Thailand has been working hard to ensure that its all important travel and tourism industry can restart as soon as possible.
Main picture Nha Trang, Thailand credit Alexsandr Zykov on flickr
The pilot Phuket Sandbox launched on 1st July and was seen by many in the region, and throughout the world, as a test case for reopening travel for international tourists.
The “Land of Smiles” did not stop there however, the Samui Plus programme (covering three islands in Surat Thani province) launched on 15th July and just last week a Phuket Extension launched enabling travellers to visit three other neighbouring areas after their initial 7 days in Phuket.
The openings were part of a wider plan announced by the Thai Prime Minister to open the majority of Thailand to tourists by mid-October this year.
This plan seemed to be at risk of failure as rising Covid-19 cases throughout the country meant increased restrictions being imposed on much of the country and many key tourism destinations including Bangkok.
However in recent days the number of new cases has started to fall, yesterday was the lowest number of new daily cases since 30th July.
In light of this the Bangkok Post is reporting that Opas Karnkawinpong, director-general of the Department of Disease Control (DDC), has confirmed that they are looking to ensure reopening of the country can take place under disease control measures known as “Smart Control and Living with Covid-19”, which aim to contain the pandemic so new cases will not overwhelm the public health system.
Any requests would still need to be agreed by the Centre for Covid-19 Situation Administration (CCSA).
Dr Opas was also reported as stressing that the Thai Prime Minister’s Pledge to reopen Thailand within 120 days (made in June), did not mean that the whole country would be able to reopen to tourists.
It has not all been good news however.
Slow vaccination rates, at least 70% of the local population must have been inoculated prior to launch, and increasing Covid-19 cases have led to doubts if future projects in Chiang Mai and Pattaya could open on time.
As of 19th August just 8.2% of the Thai population (5.71 million) was fully vaccinated against Covid-19. A further 20% (13.88 million) had received their first dose – source OurWorldInData.org
With a population of around 69.7 million people, even getting 70% of the population inoculated (48.8 million) was always going to be a challenge.
Last month health officials in Thailand announced that AstraZeneca had asked to delay delivery of 61 million doses until May 2022. That was despite Thailand being the manufacturing hub for AstraZeneca’s COVID-19 vaccine production for the region.
Yesterday there was much better news as a government spokesperson announced that the 61 million doses would now arrive before the end of 2021.
“This is good news, it will help create herd immunity faster. This will take pressure off the health care system, help people return to their normal lives and speed up economic recovery,”Anucha Burapachaisri, Thai Government spokesperson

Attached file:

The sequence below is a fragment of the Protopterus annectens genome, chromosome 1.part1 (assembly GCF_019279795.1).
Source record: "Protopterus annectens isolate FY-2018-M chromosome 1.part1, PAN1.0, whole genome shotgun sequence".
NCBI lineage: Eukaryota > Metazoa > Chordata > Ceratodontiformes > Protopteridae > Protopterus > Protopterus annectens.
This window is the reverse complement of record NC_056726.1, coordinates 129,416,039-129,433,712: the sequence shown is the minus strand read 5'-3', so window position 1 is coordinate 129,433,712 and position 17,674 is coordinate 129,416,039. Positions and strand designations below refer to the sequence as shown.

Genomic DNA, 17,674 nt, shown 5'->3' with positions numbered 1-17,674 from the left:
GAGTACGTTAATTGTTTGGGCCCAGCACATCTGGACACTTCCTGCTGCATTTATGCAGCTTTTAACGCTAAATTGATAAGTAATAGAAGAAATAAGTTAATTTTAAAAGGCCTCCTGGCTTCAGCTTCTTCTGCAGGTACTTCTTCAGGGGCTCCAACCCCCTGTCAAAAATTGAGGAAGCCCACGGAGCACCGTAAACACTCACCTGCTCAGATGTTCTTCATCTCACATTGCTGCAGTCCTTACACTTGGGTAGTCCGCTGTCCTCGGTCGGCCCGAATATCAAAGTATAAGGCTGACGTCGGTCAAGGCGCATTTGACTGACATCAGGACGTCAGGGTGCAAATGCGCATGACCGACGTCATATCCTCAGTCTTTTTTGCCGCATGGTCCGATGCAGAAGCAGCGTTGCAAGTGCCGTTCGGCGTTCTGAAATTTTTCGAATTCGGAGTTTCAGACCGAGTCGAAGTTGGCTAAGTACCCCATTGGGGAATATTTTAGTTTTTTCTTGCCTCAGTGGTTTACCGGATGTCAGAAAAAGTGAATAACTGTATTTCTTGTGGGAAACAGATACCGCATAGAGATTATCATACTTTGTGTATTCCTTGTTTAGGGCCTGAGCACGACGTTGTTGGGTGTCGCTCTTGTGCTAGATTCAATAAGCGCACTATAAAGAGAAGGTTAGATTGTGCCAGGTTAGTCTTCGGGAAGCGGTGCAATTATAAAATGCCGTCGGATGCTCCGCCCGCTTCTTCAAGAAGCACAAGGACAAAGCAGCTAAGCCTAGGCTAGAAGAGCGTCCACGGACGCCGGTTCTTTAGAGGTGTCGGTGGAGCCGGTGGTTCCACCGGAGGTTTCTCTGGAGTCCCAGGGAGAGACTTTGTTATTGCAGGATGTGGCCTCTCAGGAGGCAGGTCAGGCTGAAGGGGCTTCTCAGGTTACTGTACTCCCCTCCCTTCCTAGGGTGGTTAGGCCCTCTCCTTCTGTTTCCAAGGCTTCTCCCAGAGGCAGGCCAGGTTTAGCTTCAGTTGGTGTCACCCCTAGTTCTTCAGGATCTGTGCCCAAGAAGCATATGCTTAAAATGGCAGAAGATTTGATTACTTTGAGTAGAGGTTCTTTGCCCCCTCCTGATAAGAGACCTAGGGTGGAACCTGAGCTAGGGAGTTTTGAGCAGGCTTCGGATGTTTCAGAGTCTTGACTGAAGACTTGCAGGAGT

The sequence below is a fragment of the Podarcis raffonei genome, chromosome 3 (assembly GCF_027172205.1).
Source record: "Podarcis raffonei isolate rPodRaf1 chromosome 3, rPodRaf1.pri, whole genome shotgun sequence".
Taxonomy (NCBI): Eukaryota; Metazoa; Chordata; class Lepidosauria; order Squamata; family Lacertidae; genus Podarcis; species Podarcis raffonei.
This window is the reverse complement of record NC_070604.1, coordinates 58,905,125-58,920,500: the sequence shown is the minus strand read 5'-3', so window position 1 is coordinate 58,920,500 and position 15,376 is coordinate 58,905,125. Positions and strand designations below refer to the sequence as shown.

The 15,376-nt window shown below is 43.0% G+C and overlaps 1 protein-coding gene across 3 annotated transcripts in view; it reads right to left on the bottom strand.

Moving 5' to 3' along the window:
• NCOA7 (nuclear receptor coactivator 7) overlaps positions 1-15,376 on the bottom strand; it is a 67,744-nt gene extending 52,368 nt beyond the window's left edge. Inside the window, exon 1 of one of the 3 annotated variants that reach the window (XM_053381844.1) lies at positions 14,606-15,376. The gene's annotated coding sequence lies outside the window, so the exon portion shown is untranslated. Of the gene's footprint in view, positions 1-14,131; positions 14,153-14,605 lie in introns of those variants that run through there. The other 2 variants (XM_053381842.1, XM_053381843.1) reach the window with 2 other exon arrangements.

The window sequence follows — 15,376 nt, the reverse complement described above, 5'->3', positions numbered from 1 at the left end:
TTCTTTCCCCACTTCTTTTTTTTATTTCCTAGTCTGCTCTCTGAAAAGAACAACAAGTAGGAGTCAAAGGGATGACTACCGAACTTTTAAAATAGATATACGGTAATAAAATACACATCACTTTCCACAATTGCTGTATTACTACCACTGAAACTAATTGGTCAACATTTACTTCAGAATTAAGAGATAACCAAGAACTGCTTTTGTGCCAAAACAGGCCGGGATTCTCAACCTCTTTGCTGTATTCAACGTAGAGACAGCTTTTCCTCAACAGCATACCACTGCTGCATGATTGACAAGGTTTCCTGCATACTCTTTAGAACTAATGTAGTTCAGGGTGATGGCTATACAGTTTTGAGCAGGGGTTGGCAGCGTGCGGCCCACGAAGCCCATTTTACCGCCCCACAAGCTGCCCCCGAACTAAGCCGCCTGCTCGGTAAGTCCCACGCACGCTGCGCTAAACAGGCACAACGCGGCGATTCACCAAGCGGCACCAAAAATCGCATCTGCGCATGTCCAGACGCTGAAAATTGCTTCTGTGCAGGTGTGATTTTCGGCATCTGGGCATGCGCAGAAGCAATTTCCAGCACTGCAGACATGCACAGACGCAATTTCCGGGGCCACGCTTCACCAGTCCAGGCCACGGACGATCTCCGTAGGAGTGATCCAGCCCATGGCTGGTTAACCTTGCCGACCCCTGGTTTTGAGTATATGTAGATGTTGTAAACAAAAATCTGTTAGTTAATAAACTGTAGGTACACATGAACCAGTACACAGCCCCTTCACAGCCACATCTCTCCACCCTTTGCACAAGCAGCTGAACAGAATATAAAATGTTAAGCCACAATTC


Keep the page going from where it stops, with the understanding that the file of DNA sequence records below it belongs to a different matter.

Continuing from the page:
The news that the doses would arrive sooner than expected followed a meeting between Thailand’s Prime Minister, Prayuth Chan-ocha, and AstraZeneca chief executive Pascal Soriot.
The delivery would bring Thailand’s total vaccine supply for 2021 to over 120 million doses, 61 million from AstraZeneca and a combination of 30 million doses of China’s Sinovac and 30 million from Pfizer-BioNTech. An additional 60 million AstraZeneca and 50 million Pfizer-BioNTech doses are also expected to arrive in 2022. [Reuters]
Tourism accounted for almost 20% of Thai GDP prior to the pandemic, in 2020 just under 40 million international tourists arrived in the country. Last year there were just 6.7 arrivals, the vast majority in January and February before the country closed its borders.
This year is likely to see even lower numbers of tourists with even the most optimistic estimates predicting a maximum of 7 million tourists. Many commentators expect the number to be below 5 million.
The lack of tourists has seen many Thai and migrant workers unable to find jobs, many travelling back to the home provinces or country until the situation improves. There were hopes that domestic tourism could help fill the void but increasing internal travel restrictions ended that hope as the Delta variant started to take hold from April this year.
Thailand has so far recorded 1,066,786 cases and 9,562 deaths since the start of the pandemic, although the vast majority of these have been since April this year.
If the country can obtain the promised vaccines on time, and distribute them efficiently, the travel and tourism industry in the country may still have a bright future towards the end of the year as peak season (December to March) approaches.
Tourism may look very different in the future if some form of normality cannot be achieved in the coming months. Earlier this year we reported on the issues that elephant sanctuaries were having feeding their animals during the lockdown.
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